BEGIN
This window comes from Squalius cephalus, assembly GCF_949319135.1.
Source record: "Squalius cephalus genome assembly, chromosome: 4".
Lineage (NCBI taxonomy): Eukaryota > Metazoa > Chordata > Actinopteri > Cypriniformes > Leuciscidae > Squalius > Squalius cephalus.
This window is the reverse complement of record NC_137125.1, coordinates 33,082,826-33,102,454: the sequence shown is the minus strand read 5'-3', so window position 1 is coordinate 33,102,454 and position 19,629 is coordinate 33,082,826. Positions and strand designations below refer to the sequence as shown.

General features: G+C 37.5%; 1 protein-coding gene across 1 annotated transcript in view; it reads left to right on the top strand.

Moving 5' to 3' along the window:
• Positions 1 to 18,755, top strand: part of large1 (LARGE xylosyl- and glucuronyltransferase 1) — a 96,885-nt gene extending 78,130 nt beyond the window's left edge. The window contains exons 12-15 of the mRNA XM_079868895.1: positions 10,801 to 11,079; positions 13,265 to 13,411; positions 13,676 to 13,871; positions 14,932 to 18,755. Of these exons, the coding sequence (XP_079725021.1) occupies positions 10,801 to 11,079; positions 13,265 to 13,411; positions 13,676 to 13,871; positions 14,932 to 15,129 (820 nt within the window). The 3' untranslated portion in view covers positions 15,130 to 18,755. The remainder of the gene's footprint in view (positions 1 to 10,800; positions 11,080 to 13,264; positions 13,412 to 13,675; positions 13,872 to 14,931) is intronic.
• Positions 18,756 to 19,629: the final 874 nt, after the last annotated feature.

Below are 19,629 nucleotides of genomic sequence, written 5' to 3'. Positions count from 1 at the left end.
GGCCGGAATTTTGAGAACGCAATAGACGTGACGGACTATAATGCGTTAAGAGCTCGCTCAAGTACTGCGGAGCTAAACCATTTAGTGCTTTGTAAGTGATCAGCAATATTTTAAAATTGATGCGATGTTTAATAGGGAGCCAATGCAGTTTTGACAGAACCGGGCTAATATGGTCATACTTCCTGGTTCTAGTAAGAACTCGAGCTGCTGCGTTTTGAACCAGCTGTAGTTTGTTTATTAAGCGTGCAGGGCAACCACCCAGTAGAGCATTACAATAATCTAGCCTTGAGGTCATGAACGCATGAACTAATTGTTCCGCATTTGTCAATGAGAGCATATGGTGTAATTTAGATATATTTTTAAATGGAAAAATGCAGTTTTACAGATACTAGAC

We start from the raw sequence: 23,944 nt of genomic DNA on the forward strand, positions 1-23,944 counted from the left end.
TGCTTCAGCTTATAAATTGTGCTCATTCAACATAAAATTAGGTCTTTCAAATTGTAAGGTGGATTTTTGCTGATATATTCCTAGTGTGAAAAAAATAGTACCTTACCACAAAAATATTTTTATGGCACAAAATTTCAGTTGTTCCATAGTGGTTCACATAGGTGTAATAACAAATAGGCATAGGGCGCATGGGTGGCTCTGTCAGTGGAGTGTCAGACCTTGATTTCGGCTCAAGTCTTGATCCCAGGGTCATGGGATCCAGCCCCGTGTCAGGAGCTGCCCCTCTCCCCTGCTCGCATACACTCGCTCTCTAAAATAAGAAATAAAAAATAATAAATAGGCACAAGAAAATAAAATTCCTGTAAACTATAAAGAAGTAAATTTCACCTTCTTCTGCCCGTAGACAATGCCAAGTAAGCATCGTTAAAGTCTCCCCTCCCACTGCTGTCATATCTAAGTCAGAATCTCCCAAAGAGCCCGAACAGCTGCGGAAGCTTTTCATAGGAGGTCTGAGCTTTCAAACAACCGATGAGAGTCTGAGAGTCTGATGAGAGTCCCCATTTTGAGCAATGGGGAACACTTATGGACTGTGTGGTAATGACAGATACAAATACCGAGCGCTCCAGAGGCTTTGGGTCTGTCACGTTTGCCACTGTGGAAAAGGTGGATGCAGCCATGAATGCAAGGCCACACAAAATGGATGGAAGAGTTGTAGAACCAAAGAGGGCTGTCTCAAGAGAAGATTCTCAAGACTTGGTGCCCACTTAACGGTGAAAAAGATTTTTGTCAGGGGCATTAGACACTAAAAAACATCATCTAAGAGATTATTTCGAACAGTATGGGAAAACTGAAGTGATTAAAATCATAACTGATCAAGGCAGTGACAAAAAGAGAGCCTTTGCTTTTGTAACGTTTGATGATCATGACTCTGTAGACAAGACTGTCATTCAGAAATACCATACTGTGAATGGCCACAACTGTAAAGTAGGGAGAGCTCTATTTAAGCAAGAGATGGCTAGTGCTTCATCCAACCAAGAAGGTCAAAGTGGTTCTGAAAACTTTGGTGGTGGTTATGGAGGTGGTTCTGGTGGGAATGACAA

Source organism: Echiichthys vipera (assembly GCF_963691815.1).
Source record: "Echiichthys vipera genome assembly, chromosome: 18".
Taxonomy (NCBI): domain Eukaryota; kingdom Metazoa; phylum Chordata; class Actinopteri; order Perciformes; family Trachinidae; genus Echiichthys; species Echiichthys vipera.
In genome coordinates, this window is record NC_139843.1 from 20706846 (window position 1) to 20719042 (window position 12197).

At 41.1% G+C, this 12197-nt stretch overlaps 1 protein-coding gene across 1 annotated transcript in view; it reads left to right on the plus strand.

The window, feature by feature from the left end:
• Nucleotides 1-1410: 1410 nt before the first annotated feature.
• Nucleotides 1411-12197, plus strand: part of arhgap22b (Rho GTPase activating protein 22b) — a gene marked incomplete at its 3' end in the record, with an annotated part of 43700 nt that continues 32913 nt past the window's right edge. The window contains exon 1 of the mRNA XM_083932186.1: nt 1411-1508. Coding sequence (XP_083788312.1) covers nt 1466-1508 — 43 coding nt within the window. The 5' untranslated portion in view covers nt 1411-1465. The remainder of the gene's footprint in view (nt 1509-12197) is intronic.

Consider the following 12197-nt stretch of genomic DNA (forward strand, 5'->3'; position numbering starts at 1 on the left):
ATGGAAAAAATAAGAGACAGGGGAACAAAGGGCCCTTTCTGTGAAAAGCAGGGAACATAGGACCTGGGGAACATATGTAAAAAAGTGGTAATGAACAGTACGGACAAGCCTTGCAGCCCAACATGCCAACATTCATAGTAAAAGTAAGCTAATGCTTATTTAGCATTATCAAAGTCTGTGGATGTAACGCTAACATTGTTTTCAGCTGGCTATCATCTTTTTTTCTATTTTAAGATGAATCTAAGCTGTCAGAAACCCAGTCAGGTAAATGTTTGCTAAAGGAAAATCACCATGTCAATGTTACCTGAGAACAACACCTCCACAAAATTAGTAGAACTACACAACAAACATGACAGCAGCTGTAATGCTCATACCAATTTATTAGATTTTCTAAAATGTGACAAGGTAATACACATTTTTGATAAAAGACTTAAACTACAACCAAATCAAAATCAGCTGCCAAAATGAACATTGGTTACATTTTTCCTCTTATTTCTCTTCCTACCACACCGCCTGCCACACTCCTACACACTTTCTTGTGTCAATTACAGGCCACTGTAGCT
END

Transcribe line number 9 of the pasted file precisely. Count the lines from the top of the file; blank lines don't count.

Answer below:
Below are 19,629 nucleotides of genomic sequence, written 5' to 3'. Positions count from 1 at the left end.